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Best places to see the Northern Lights

Best places to see the Northern Lights

Dear Skyscanner,

I’ve always wanted to see the Northern Lights – where are the best places to go to maximise my chances of catching this incredible natural show?

Joanne, Norwich

Dear Jo,


The northern lights, or aurora borealis, are the result of solar wind particles travelling towards the earth’s magnetic poles colliding with gas molecules, the outcome of which is visible light. The colours depend on the gas; green most common and is generated by collision with oxygen; blue or red can also be seen and is caused by collisions with nitrogen.

This phenomenon happens most prominently, close to the Arctic Magnetic Pole, a few degrees south of the true North Pole. This “Northern Light Zone” includes parts of Alaska, southern Greenland, northern Siberia, Iceland and northern Norway, Sweden and Finland.

Once you’ve picked your destination, you need clear skies and darkness to see the northern lights, which is why winter, between September and April, is best when there are long hours of darkness in the northern hemisphere.

Many of the places in the Northern Light Zone lay claim to being the best place to see them. Your choice just depends on how far you want to fly and what else you want to do with your break; after all, you need to be prepared for the possibility that you won’t see the lights at all.


Iceland is a good choice because of the number of flights from the UK to Reykjavik, and the city’s choice of hotels, its nightlife and cuisine. You may even get a light show from the city centre, but if not there are viewing spots less than an hour from the city, and free from light pollution.
There are plenty of companies offering excursions. In any destination, try to find a tour that is accompanied by an expert, and even better, one that offers last-minute date changes in case clouds threaten to obscure your view.

Some companies, such as Extreme Iceland, which offers an evening tour for £30, will cancel its excursion if the weather is cloudy. As will Iceland Total, which offers small group tours by jeep from £90.

If you want to stay in Reykjavik, the city’s original hip hotel is 101 on Hverfisgata and is a sleek property that offers stylish, monochrome rooms from around £140. The bar and restaurant are buzzing in the evening and offer a modern take on Icelandic food.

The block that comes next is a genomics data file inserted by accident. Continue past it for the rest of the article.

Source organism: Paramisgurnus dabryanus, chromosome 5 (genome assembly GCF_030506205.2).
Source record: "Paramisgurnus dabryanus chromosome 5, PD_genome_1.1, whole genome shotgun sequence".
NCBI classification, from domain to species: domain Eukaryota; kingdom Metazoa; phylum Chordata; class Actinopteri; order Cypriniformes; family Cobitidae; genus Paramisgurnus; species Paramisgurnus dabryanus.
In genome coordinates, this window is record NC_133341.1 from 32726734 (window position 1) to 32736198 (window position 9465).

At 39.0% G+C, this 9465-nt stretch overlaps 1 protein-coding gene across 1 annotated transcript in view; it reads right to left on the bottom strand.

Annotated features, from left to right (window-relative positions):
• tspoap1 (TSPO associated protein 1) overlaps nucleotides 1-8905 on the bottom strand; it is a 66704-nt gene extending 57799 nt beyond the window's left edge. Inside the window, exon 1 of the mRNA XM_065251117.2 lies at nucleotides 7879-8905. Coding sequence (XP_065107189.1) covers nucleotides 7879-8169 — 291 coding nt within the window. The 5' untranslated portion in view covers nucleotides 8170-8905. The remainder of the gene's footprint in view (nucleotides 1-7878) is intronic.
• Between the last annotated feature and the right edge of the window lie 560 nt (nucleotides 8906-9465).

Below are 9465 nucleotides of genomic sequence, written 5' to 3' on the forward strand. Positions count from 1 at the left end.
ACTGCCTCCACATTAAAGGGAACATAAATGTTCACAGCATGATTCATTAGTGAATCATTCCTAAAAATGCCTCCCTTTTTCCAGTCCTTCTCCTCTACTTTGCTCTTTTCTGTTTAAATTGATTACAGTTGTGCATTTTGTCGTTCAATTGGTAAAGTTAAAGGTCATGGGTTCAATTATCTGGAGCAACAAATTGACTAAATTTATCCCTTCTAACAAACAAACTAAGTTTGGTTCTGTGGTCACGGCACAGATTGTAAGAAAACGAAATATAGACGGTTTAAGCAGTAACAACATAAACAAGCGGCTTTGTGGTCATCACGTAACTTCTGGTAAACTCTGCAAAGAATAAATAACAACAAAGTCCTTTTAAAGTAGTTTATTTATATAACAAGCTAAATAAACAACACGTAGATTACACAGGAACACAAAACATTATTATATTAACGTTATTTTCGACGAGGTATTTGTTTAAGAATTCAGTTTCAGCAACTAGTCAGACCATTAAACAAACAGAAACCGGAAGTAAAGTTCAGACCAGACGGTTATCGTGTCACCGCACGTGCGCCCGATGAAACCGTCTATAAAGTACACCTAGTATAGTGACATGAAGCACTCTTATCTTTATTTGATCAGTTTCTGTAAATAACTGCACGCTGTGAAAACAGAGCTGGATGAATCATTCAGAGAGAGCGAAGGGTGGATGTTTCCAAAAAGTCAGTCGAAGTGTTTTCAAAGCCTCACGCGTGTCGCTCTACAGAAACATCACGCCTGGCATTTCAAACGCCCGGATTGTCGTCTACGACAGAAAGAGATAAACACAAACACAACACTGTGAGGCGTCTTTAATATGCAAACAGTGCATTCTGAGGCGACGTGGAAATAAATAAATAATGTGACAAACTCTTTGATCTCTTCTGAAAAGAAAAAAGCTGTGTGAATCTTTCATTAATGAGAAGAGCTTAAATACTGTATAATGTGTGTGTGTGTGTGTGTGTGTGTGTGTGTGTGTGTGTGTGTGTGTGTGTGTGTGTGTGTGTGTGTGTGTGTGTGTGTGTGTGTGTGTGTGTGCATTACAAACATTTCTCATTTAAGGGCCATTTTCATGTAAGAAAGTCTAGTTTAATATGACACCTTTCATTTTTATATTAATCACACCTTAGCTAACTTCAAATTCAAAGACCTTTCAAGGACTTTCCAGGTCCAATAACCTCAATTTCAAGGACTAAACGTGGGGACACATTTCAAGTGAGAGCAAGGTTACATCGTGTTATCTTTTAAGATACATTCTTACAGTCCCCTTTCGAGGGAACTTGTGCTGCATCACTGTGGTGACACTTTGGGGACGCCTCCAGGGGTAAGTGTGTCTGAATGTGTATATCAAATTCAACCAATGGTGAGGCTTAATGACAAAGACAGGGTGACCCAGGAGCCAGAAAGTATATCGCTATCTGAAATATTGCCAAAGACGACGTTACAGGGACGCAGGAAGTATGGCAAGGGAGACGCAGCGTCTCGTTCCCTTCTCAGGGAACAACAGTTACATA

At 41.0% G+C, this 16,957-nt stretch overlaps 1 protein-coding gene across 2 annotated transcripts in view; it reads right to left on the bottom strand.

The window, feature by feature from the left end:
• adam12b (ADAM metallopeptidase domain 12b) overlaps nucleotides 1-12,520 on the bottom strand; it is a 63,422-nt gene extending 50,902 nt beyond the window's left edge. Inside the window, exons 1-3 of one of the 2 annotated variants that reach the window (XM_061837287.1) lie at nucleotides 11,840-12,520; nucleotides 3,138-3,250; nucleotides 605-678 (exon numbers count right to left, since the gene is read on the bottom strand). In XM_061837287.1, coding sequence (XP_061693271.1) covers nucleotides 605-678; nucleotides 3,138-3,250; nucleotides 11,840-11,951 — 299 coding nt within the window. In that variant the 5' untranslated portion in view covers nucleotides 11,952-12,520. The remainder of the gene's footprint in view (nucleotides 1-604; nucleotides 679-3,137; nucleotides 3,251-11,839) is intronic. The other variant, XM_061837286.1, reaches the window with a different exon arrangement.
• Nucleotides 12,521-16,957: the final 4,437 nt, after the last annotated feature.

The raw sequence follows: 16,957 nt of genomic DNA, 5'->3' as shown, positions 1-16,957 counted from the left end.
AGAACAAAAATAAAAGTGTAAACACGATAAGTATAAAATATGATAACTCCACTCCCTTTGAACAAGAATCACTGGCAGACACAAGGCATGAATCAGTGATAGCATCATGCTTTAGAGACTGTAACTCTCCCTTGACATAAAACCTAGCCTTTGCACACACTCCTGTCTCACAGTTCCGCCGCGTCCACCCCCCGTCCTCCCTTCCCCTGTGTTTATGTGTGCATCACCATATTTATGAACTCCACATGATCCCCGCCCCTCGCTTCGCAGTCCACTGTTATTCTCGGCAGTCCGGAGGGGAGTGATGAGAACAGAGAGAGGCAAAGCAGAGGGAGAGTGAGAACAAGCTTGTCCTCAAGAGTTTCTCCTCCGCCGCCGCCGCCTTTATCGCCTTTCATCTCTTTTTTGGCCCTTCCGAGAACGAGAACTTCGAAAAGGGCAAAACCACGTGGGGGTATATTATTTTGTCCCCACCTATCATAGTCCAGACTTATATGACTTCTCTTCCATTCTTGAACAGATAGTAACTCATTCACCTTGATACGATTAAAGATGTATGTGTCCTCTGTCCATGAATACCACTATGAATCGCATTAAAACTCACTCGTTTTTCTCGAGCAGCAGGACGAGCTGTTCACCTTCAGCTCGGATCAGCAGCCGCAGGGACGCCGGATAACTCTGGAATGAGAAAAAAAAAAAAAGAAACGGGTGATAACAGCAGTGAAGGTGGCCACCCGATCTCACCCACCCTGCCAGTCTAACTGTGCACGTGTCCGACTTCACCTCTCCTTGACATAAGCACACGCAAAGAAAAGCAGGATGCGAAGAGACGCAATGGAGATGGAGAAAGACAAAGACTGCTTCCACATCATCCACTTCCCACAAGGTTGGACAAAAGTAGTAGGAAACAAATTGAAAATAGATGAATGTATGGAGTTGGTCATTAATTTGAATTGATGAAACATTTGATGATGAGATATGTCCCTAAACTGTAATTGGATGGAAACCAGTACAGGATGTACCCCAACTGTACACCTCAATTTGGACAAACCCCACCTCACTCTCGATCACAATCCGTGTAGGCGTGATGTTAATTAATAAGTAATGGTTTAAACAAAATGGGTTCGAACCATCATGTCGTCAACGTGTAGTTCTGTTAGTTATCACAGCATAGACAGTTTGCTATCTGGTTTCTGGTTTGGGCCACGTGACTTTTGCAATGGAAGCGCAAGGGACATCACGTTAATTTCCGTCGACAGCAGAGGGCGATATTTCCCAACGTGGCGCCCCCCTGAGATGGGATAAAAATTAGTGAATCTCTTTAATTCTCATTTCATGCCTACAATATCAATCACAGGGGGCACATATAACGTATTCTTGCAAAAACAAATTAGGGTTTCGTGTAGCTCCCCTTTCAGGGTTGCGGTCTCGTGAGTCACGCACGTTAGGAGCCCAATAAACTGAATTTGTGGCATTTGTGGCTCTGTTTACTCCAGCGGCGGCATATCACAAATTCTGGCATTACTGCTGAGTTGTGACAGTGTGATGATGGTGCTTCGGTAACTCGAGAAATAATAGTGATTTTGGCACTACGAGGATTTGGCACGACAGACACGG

Not too far from the city, about 40 minutes by car or bus, is Iceland’s most popular attraction, the Blue Lagoon, if you fancy a steamy dip and a mudpack. There’s also shopping on Reykjavik’s Laugavegur street, a mix of boutiques and larger stores, and the Reykjavik Art Museum on Asmundursafn, which has a large collection of contemporary art across three venues.


Another European option is Abisko, a Swedish village in the Arctic Circle that claims to have the best cloud-free viewing conditions in Sweden. You can reach it via overnight train from Stockholm or plane from Stockholm to Kiruna, then on to Abisko by road.

You can buy tickets for the Aurora Sky Station for around £65 including chairlift to the station and viewing in the warmth of a thick overall. Or you can splash out and stay overnight (albeit on a camp bed) for £285 including dinner, breakfast and the chairlift.

If you want slightly more luxurious surroundings, the Abisko Mountain Lodge has rooms, self-catering chalets and cabins for up to six people from £70 a night. Other activities on offer include ice climbing, snow shoeing, cross-country skiing, a chance to stay with the local Sami people and avalanche awareness training.


If you’d like to go a little further, Canada lays claim to being one of the best northern lights spots in the world. If you want to get really geeky about the northern lights and learn a bit more about astronomy, you could enrol in one of the five-day courses at The Churchill Northern Studies Centre in Hudson Bay. It’s a short hop by plane from Winnipeg and has aurora and astronomy courses as well as being a good spot from which to see the lights (with at least five nights of sky-gazing opportunities).

There are also activities like dog sledding and digging snow holes, plus lectures on local history, wildlife and folklore. The five-day course costs £640pp, including shared accommodation, meals, lectures and excursions.